• Welcome

    I'm Adler Perotte, an assistant professor in the Department of Biomedical Informatics at Columbia University.



The Phenome Model - JBI Editor's Choice

December, 2015

Rimma Pivovarov, Adler J. Perotte, Edouard Grave, John Angiolillo, Chris H. Wiggins, Noémie Elhadad. Learning Probabilistic Phenotypes from Heterogeneous EHR Data. Journal of Biomedical Informatics 2015. bib pdf

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The Survival Filter - UAI

July, 2015

Rajesh Ranganath, Adler Perotte, Noemie Elhadad, and David M. Blei. The Survival Filter: Joint Survival Analysis with a Latent Time Series. UAI 2015. bib pdf


Predicting Chronic Kidney Disease Progression - JAMIA Journal Club

July, 2015

Adler Perotte, Rajesh Ranganath, Jamie S Hirsch, David Blei, Noémie Elhadad. Risk prediction for chronic kidney disease progression using heterogeneous electronic health record data and time series analysis. J Am Med Inform Assoc. 2015 Jul;22(4):872-80. bib pdf



Observational Data and Machine Learning

As an Assistant Professor at Columbia's Medical Center, I work on prediction and analysis of electronic health record data using existing and novel probabilistic methods.

I am interested in developing methods that combine disparate sources of data, such as clinical notes, laboratory values, medications, procedures, and billing codes to predict things such as chronic kidney disease progression or analyze data to identify side-effects that were previously unknown.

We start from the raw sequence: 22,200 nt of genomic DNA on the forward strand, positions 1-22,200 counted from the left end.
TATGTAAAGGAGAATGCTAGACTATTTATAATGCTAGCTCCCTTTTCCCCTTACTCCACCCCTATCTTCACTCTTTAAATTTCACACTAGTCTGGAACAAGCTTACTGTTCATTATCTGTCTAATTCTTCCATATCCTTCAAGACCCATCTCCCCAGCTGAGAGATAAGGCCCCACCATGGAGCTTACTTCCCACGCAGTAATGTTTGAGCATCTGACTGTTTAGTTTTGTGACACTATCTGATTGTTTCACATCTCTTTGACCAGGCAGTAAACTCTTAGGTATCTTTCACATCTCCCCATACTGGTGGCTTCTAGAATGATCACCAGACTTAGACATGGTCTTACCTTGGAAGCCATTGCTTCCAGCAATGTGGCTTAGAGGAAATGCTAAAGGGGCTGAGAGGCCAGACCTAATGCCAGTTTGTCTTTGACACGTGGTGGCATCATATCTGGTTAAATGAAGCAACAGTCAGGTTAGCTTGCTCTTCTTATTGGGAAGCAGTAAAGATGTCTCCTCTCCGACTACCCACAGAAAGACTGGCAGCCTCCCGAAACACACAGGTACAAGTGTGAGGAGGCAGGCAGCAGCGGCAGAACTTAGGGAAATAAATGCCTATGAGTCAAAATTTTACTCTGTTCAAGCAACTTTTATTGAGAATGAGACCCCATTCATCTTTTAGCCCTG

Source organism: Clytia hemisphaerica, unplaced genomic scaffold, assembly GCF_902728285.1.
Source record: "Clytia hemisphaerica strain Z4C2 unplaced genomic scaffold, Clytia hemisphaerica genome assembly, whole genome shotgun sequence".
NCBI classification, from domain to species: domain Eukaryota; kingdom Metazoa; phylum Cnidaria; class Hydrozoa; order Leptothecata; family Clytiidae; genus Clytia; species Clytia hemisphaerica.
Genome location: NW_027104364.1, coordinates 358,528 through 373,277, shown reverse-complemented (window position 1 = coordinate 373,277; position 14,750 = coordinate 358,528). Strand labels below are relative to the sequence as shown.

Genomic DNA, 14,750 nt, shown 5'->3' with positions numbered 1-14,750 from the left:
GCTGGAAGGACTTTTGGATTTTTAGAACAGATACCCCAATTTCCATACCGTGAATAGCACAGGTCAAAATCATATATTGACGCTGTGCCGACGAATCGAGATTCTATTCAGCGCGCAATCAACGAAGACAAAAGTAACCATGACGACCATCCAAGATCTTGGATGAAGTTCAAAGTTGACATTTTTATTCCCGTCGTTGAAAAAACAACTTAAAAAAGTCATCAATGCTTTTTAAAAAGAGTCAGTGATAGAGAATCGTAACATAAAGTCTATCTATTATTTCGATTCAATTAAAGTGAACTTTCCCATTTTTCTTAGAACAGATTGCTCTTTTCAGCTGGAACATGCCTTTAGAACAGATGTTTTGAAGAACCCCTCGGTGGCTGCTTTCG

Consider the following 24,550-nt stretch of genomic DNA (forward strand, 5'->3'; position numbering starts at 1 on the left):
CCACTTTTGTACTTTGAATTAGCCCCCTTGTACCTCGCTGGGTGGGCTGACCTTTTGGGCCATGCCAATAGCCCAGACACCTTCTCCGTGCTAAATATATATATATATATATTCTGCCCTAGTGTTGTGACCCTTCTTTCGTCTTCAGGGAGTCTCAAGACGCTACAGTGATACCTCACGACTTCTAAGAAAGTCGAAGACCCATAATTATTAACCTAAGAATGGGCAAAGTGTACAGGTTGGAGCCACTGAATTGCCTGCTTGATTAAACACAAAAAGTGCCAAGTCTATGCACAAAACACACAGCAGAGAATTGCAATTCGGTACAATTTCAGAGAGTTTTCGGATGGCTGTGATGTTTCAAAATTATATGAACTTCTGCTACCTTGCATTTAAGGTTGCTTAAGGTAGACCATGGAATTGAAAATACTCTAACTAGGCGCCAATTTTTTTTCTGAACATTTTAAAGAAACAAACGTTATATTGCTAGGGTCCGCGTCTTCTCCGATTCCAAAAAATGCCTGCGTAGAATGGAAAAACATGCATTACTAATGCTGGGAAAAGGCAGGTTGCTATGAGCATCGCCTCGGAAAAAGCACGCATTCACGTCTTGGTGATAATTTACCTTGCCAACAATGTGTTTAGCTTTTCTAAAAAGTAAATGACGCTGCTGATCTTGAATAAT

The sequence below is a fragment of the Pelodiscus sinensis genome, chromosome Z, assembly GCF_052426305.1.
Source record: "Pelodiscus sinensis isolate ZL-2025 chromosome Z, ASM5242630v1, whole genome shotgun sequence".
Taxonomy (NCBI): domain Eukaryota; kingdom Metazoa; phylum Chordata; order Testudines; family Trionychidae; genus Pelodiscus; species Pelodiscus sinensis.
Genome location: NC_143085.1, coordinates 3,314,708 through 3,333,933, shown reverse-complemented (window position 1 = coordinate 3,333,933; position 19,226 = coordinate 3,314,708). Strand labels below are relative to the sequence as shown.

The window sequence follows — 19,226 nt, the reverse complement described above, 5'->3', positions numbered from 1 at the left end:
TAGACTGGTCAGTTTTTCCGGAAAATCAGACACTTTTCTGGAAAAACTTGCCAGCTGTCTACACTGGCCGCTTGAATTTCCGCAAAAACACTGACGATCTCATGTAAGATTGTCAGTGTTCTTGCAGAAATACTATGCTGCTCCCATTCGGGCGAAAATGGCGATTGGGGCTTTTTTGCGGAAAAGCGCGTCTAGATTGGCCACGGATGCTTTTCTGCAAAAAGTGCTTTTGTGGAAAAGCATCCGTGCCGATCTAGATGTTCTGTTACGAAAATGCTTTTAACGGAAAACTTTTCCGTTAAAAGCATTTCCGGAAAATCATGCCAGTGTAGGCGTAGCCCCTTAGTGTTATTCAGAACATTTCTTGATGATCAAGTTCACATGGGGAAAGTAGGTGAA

Wearable Medical Diagnostics and Sensors

As an extention of my work in analyzing electronic health record data, I am also interested in developing new sources of data to improve our ability to predict and analyze.

I am interested in developing methods that leverage data from mass spectrometry and light spectroscopy to better characterize an individual's current state of health and predict their future state of health.



Fall 2015: Acculturation to Programming and Statistics (BINF 4000)

This course is targeted for biomedical scientists looking for working knowledge of programming and statistics. This is a fast-paced, hands-on course covering the following topics: programming basics in Python, probabilities, elements of linear algebra, elements of calculus, and elements of data analytics. Students are expected to learn lecture material outside of the classroom and focus on labs during class. All labs revolve around real-world biomedical and health datasets.

Spring 2016: Readings in Biomedical Informatics - Probabilistic Graphical Models for Biomedical Informatics (BINF 8001)

This course is a reading course targeted towards biomedical scientists interested in developing in-depth knowledge of Bayesian statistics and the graphical modeling framework. This is a fast-paced course covering the fundamentals of probabilistic graphical modeling theory, exponential families, model design, latent variable models, the expectation maximization algorithm, and various methods for inference including Markov chain Monte Carlo methods and variational methods. This course will involve several programming assignments and a final project.

Fall 2016: Biomedical Informatics Seminar Series (BINF 4099)

Weekly seminar series with invited speakers, student research talks, and journal clubs. View the seminar schedule here.

Curriculum Vitae

For a PDF version, please click here.

For links to my publications, please see my Google Scholar page.

Adler Perotte

Department of Biomedical Informatics
Columbia University Medical Center
622 West 168th Street. PH20
New York, New York 10032


Lab Members


Guillaume David - Postdoctoral Research Scientist

Amelia Averitt - PhD Candidate

Aras Curukcu - High School Intern

Copyright © 2015 Adler Perotte. All rights reserved.